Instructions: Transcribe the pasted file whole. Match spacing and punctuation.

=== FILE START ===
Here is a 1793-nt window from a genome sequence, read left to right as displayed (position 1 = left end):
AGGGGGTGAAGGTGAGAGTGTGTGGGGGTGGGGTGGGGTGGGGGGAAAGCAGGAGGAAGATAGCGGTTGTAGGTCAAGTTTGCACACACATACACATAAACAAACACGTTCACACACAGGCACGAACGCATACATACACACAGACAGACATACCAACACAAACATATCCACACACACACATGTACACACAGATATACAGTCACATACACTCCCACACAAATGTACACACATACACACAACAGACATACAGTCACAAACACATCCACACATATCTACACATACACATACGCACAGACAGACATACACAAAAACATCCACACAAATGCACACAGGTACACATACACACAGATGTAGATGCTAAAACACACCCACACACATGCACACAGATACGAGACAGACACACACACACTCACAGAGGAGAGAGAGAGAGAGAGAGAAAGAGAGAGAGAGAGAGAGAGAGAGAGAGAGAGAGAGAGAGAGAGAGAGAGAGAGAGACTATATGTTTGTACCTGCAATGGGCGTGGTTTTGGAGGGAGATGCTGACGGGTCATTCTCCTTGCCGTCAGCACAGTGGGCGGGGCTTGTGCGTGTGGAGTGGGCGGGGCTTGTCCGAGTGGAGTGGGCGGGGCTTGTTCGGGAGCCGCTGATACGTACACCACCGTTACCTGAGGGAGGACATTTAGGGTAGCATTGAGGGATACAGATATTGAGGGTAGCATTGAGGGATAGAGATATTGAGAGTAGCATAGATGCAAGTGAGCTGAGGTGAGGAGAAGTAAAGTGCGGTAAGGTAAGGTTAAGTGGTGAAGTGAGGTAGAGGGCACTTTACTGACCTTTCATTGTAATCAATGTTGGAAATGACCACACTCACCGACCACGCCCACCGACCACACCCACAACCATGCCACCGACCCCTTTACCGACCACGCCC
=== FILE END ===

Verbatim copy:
Here is a 1793-nt window from a genome sequence, read left to right as displayed (position 1 = left end):
AGGGGGTGAAGGTGAGAGTGTGTGGGGGTGGGGTGGGGTGGGGGGAAAGCAGGAGGAAGATAGCGGTTGTAGGTCAAGTTTGCACACACATACACATAAACAAACACGTTCACACACAGGCACGAACGCATACATACACACAGACAGACATACCAACACAAACATATCCACACACACACATGTACACACAGATATACAGTCACATACACTCCCACACAAATGTACACACATACACACAACAGACATACAGTCACAAACACATCCACACATATCTACACATACACATACGCACAGACAGACATACACAAAAACATCCACACAAATGCACACAGGTACACATACACACAGATGTAGATGCTAAAACACACCCACACACATGCACACAGATACGAGACAGACACACACACACTCACAGAGGAGAGAGAGAGAGAGAGAGAAAGAGAGAGAGAGAGAGAGAGAGAGAGAGAGAGAGAGAGAGAGAGAGAGAGAGAGAGACTATATGTTTGTACCTGCAATGGGCGTGGTTTTGGAGGGAGATGCTGACGGGTCATTCTCCTTGCCGTCAGCACAGTGGGCGGGGCTTGTGCGTGTGGAGTGGGCGGGGCTTGTCCGAGTGGAGTGGGCGGGGCTTGTTCGGGAGCCGCTGATACGTACACCACCGTTACCTGAGGGAGGACATTTAGGGTAGCATTGAGGGATACAGATATTGAGGGTAGCATTGAGGGATAGAGATATTGAGAGTAGCATAGATGCAAGTGAGCTGAGGTGAGGAGAAGTAAAGTGCGGTAAGGTAAGGTTAAGTGGTGAAGTGAGGTAGAGGGCACTTTACTGACCTTTCATTGTAATCAATGTTGGAAATGACCACACTCACCGACCACGCCCACCGACCACACCCACAACCATGCCACCGACCCCTTTACCGACCACGCCC